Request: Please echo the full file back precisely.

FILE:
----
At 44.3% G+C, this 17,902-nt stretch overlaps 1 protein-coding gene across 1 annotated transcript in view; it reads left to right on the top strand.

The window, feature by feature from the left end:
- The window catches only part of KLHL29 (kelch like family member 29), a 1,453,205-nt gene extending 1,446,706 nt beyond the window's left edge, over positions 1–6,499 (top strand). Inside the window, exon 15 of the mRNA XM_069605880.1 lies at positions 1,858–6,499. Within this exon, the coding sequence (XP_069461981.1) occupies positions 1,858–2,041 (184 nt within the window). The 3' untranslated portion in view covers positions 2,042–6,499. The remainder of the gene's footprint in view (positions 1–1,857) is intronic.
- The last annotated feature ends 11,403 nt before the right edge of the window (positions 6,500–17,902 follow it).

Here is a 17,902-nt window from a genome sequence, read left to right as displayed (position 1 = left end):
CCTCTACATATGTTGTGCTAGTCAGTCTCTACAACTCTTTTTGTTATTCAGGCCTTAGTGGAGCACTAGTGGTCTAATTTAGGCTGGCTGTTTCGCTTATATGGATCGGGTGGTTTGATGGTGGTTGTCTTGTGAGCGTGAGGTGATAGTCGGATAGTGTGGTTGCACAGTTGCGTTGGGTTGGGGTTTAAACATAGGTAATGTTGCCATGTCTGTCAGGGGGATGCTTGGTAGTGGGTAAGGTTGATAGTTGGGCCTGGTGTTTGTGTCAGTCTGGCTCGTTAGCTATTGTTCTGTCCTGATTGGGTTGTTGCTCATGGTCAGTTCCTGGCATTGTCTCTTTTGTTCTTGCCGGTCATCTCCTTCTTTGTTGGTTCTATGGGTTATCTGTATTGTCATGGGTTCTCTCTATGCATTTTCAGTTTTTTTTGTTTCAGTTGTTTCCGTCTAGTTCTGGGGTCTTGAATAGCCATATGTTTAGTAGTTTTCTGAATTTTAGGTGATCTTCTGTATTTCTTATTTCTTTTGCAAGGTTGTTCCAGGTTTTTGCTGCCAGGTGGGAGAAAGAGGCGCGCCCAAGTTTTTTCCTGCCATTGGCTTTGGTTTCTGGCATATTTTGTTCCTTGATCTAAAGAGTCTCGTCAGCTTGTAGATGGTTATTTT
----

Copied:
At 44.3% G+C, this 17,902-nt stretch overlaps 1 protein-coding gene across 1 annotated transcript in view; it reads left to right on the top strand.

The window, feature by feature from the left end:
- The window catches only part of KLHL29 (kelch like family member 29), a 1,453,205-nt gene extending 1,446,706 nt beyond the window's left edge, over positions 1–6,499 (top strand). Inside the window, exon 15 of the mRNA XM_069605880.1 lies at positions 1,858–6,499. Within this exon, the coding sequence (XP_069461981.1) occupies positions 1,858–2,041 (184 nt within the window). The 3' untranslated portion in view covers positions 2,042–6,499. The remainder of the gene's footprint in view (positions 1–1,857) is intronic.
- The last annotated feature ends 11,403 nt before the right edge of the window (positions 6,500–17,902 follow it).

Here is a 17,902-nt window from a genome sequence, read left to right as displayed (position 1 = left end):
CCTCTACATATGTTGTGCTAGTCAGTCTCTACAACTCTTTTTGTTATTCAGGCCTTAGTGGAGCACTAGTGGTCTAATTTAGGCTGGCTGTTTCGCTTATATGGATCGGGTGGTTTGATGGTGGTTGTCTTGTGAGCGTGAGGTGATAGTCGGATAGTGTGGTTGCACAGTTGCGTTGGGTTGGGGTTTAAACATAGGTAATGTTGCCATGTCTGTCAGGGGGATGCTTGGTAGTGGGTAAGGTTGATAGTTGGGCCTGGTGTTTGTGTCAGTCTGGCTCGTTAGCTATTGTTCTGTCCTGATTGGGTTGTTGCTCATGGTCAGTTCCTGGCATTGTCTCTTTTGTTCTTGCCGGTCATCTCCTTCTTTGTTGGTTCTATGGGTTATCTGTATTGTCATGGGTTCTCTCTATGCATTTTCAGTTTTTTTTGTTTCAGTTGTTTCCGTCTAGTTCTGGGGTCTTGAATAGCCATATGTTTAGTAGTTTTCTGAATTTTAGGTGATCTTCTGTATTTCTTATTTCTTTTGCAAGGTTGTTCCAGGTTTTTGCTGCCAGGTGGGAGAAAGAGGCGCGCCCAAGTTTTTTCCTGCCATTGGCTTTGGTTTCTGGCATATTTTGTTCCTTGATCTAAAGAGTCTCGTCAGCTTGTAGATGGTTATTTT